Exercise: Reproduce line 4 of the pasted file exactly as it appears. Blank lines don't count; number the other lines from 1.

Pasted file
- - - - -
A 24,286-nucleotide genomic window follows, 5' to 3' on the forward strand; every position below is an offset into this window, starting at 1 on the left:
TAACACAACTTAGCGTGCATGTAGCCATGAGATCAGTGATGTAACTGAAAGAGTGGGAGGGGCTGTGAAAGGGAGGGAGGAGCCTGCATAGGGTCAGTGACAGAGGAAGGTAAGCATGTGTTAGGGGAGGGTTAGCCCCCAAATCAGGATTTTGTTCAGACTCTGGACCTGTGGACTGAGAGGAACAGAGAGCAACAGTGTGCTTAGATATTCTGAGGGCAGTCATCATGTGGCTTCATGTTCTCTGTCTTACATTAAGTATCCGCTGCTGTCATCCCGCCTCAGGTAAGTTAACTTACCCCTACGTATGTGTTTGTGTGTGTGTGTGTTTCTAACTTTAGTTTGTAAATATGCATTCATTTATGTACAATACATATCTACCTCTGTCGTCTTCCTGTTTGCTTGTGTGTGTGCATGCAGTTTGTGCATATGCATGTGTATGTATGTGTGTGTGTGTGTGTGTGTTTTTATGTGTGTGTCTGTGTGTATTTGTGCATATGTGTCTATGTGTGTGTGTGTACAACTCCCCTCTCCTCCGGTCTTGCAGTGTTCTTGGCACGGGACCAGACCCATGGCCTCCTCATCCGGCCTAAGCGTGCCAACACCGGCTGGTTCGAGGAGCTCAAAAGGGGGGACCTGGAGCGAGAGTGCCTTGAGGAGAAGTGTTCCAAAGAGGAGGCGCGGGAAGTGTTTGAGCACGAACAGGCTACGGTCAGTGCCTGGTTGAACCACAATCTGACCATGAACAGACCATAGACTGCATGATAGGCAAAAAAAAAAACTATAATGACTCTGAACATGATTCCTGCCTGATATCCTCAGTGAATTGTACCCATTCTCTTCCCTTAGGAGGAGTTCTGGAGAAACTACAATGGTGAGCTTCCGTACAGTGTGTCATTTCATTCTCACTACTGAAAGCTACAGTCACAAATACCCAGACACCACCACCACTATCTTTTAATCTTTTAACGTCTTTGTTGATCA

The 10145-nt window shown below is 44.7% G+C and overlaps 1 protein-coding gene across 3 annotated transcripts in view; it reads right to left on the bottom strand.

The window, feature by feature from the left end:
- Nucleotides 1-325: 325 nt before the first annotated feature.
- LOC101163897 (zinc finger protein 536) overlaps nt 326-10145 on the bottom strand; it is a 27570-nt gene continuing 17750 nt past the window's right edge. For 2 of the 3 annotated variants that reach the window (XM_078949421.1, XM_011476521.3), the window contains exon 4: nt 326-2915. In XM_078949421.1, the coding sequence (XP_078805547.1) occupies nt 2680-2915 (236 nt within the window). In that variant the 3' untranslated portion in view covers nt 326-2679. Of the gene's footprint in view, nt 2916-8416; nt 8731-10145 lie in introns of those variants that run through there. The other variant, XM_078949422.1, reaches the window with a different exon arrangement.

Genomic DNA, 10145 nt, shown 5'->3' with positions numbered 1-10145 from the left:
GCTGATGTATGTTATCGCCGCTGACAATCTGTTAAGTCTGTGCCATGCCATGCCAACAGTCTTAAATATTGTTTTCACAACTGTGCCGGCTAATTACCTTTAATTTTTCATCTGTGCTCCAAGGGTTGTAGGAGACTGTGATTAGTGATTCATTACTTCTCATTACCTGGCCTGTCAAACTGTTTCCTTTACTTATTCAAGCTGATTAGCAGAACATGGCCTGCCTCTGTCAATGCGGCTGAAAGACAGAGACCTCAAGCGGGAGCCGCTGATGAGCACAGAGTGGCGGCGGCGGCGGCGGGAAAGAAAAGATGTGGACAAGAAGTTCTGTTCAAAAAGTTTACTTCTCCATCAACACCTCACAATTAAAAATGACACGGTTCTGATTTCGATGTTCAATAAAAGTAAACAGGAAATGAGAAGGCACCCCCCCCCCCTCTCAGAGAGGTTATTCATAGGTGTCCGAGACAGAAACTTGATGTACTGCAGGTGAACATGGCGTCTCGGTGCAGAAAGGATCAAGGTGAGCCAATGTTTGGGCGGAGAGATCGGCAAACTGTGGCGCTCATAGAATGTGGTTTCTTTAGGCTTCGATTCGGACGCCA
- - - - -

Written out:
The window, feature by feature from the left end: